The Israel Tax Authority (ITA) published a draft circular today about a sale of rights in a corporation when a portion of the consideration is paid to the seller at a future date.

In a considerable number of share sale transactions, the consideration mechanism is comprised of an immediate partial payment, while additional payments are contingent upon the fulfillment of particular parameters, for which there is no way of knowing if, when, and to what extent they will be fulfilled. For some of these transactions, the consideration derives from the achievement of particular milestones, such as sales, profits, or the stock-exchange price of the shares. For others, however, the consideration is a function of the development of a particular technology or a particular product, etc.

Up until now, the ITA's position was to tax the sale in respect of the entire consideration on the signing date of the sale agreement—even though there is no certainty about when such milestones will be achieved, if they will be achieved at all. Thus, if this draft circular is finalized, the situation will change for the better.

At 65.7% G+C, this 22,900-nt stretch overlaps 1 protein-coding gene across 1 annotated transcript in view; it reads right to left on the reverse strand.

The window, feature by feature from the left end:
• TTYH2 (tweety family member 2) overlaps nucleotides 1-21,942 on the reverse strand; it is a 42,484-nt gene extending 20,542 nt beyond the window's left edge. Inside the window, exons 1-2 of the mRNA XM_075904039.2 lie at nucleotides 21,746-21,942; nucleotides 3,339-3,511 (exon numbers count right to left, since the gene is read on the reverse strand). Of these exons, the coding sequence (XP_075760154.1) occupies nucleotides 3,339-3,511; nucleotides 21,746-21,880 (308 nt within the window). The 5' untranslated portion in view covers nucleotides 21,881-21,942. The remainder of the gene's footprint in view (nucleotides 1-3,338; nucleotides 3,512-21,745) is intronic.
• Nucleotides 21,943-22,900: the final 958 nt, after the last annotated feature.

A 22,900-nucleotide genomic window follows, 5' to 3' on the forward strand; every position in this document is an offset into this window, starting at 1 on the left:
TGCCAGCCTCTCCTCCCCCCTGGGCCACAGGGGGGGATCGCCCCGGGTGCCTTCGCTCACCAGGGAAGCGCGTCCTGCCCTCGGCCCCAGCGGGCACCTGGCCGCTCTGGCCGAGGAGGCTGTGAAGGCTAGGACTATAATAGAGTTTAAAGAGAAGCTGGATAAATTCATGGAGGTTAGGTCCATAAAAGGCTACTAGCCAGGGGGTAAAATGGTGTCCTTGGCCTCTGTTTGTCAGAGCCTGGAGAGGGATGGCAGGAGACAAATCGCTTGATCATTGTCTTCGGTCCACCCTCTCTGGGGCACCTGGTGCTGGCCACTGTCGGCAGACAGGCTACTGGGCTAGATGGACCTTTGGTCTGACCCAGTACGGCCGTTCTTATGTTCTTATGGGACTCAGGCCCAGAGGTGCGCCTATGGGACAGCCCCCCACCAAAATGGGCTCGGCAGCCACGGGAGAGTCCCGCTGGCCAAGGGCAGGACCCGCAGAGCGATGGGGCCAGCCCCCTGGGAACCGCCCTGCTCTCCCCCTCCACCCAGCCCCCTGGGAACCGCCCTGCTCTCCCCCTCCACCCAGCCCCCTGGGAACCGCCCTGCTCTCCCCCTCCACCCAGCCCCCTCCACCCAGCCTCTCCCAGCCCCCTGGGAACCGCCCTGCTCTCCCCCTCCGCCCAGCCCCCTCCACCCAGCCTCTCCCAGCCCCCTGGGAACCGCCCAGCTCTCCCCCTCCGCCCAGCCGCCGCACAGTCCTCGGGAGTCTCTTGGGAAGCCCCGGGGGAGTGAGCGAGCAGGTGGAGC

Pursuant to the draft circular, under particular circumstances, a seller of shares shall be able to split its reporting of the sale and the tax payment into two parts: a regular report of the consideration received and an additional report about the future consideration. A portion of the future consideration shall not constitute a portion of the consideration and, therefore, will not be taxed at the initial stage, rather only when these sums are actually received by the seller, or only when the sums become certain and the data can be quantified (whichever occurs earlier).

Furthermore, when calculating the original price of the shares being sold in the corporation, the entire original cost of the shares shall be taken into account, and not only their relative share of the transaction.

Notwithstanding the above, and as a slightly discordant final note, the draft circular subjects the entire mechanism to the prior approval of the tax assessor—which could put a damper on the otherwise good news proposed by it. So, while not all is rosy in the draft circular, it undoubtedly provides a refreshing breeze in the region of taxation of shareholders during a sale of their holdings in a corporation.

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